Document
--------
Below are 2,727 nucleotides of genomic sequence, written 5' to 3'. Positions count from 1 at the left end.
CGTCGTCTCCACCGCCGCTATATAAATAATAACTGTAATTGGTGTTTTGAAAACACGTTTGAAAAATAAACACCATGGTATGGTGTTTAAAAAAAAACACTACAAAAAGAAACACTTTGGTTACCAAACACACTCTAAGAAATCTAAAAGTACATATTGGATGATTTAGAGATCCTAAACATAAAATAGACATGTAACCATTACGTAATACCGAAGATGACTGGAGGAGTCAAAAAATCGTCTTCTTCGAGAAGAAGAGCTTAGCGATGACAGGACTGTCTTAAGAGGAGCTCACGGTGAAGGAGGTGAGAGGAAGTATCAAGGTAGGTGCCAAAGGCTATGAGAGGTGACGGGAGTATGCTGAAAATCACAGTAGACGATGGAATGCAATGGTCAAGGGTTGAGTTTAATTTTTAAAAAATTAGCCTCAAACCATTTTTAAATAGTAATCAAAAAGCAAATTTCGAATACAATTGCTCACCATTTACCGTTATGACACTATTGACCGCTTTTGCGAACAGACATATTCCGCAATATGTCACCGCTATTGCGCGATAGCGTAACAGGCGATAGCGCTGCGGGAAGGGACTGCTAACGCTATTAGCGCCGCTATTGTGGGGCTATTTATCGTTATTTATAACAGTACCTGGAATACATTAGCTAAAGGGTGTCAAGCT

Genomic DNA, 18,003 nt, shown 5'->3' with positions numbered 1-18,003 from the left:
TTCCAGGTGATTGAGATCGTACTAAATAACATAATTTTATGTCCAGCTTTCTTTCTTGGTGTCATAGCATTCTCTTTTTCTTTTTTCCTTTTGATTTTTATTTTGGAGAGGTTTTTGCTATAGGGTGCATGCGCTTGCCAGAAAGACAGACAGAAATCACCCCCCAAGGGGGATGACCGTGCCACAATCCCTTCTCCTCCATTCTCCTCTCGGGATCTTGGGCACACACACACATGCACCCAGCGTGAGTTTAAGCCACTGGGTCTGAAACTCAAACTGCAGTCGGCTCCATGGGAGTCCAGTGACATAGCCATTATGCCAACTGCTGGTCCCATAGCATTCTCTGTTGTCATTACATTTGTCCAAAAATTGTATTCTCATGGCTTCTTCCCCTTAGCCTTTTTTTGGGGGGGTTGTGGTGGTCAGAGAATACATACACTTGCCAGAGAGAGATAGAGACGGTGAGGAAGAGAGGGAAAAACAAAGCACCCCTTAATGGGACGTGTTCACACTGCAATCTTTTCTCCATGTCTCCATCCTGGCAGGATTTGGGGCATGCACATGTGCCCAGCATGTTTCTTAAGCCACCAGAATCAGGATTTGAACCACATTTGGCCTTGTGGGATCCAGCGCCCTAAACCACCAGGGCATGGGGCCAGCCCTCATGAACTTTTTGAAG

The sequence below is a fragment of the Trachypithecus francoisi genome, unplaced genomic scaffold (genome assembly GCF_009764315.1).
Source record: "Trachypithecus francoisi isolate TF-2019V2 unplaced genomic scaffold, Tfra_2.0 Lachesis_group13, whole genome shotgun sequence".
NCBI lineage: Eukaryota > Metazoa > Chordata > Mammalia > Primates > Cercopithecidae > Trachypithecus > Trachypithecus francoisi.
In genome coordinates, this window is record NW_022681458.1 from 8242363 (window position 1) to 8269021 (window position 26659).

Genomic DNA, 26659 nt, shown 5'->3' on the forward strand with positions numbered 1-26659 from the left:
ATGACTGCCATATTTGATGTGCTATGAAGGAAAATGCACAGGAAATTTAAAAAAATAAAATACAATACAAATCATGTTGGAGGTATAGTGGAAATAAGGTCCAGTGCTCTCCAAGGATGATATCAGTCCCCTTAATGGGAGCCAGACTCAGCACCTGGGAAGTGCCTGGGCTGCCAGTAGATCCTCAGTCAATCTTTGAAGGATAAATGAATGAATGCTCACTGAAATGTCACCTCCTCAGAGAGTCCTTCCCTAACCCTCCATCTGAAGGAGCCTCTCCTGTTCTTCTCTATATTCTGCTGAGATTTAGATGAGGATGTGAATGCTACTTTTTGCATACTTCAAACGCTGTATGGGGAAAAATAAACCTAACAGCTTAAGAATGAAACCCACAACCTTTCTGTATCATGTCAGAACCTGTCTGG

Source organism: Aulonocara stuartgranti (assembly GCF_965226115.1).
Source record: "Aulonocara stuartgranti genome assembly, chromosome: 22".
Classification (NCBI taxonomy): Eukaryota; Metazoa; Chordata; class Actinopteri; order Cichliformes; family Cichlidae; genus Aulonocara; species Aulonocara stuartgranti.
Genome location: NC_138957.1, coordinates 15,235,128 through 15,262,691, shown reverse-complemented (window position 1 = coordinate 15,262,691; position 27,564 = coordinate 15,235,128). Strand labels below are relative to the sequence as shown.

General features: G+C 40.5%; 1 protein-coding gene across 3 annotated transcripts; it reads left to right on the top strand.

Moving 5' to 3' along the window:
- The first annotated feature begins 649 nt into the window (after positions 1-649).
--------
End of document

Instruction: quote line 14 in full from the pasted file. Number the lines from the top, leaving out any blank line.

Genome location: NC_138957.1, coordinates 15,235,128 through 15,262,691, shown reverse-complemented (window position 1 = coordinate 15,262,691; position 27,564 = coordinate 15,235,128). Strand labels below are relative to the sequence as shown.